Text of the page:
We’ve all likely experienced the sudden THUMP, THUMP, THUMP of an unbalanced washing machine. It feels like the house is coming off the foundation at times! Well, consider that most washing machines top out between 800 and 1,400 rpm. Think about that similar effect on an engine at 6,500 or even higher rpm. That thumping sensation is how the engine bearings feel.
Okay, I admit, maybe that’s a little excessive, but then again, maybe not. Balancing, at its core, comes down to physics. Centrifugal force is the outward force on a rotating mass. It’s based on inertia, which is the tendency of an object to stay in motion until it is acted upon by another force. Physics defines centrifugal force as only an apparent, not a real force. Inertia is the actual force, and in the case of a crankshaft, the inertia of the pistons and rods want to keep them going in a consistent direction, until the crankshaft says, “Nope, time to go the other way.”
As these inertial forces act upon all moving components in an engine, if there’s an imbalance, it’s evidenced by vibration and ultimately damaging effects. Engine balance, therefore, becomes a critical consideration on any engine build.
There are two ways, related to the action of the components, to generate imbalance in an engine, reciprocating and rotating. Reciprocating imbalance refers to forces generated by the bobweight (all components that spin around the crank or go up and down) and can also be caused by the offset of the crank pins based on engine design. Rotating imbalance refers to forces generated by unbalanced rotating components (anything that moves in a circular motion around a central axis) such as the crankshaft or flywheel.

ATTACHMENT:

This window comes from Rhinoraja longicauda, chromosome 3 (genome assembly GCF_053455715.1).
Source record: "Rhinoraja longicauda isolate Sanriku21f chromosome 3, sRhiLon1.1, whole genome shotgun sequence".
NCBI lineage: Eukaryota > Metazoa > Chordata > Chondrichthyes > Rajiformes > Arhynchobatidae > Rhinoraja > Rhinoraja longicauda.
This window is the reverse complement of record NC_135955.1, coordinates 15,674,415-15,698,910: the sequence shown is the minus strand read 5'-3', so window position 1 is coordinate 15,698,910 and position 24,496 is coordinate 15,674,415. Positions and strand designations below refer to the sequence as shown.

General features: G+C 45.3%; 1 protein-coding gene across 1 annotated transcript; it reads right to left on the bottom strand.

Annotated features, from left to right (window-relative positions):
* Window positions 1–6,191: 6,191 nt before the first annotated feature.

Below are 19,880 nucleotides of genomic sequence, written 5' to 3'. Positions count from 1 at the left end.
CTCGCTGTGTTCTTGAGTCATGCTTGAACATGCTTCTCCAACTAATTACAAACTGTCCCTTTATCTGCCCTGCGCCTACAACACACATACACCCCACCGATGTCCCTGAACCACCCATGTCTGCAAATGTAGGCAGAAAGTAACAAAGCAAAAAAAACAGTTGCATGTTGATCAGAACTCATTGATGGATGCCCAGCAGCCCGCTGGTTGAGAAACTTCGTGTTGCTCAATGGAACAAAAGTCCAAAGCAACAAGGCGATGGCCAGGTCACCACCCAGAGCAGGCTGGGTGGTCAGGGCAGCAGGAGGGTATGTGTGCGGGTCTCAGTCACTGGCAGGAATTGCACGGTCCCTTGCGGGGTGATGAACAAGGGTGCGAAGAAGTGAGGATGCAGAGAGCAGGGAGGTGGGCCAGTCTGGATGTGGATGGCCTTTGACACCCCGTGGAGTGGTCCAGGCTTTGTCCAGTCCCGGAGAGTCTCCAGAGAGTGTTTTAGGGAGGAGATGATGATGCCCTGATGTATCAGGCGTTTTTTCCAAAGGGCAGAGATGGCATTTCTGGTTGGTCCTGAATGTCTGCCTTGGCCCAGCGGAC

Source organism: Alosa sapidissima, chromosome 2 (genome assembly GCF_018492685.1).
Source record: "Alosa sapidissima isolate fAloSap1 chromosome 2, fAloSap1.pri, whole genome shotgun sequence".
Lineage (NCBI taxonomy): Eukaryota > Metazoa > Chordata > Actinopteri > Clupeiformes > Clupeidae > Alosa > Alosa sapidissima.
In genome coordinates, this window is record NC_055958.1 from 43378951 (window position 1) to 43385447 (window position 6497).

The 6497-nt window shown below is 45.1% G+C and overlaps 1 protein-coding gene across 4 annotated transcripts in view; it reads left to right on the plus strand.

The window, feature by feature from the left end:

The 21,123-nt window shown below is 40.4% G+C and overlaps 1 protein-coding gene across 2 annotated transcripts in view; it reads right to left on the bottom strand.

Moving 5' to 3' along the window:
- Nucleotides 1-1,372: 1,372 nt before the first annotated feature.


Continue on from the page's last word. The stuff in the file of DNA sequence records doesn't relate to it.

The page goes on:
Then, within the field of reciprocating imbalance, we’re forced to visit the topic of physics once again, which tells us that inertia forces will yield two categories of imbalance – primary and secondary.
Primary imbalance occurs once per crankshaft revolution, and it’s easiest to think of when focusing on one single cylinder. During one crankshaft revolution, the piston goes from the top of the cylinder to the bottom, then back to the top. The reversal of inertia will cause a vibration, unless something offsets it. The crankshaft counterweights are designed to handle this.
Secondary imbalance occurs twice per crankshaft revolution. It is caused because piston speed varies throughout the rotation of the crankshaft. Near TDC and BDC, piston speed is much slower than the remainder of the upward and downward strokes.
Primary imbalance is a factor that is directly related to engine design, and in addition to the counterweights, crank pin locations and firing order contribute heavily to improving or worsening the problem. Regardless of the scientific complexities of it, dynamic balancing of the rotating assembly is performed to correct all reciprocating and rotating imbalance.
Balancing starts and ends with the crankshaft. We know the crankshaft counterweights offset or balance the inertia of the piston and connecting rod. They are cast or forged as part of the crank when it is made and balanced by adding or removing metal.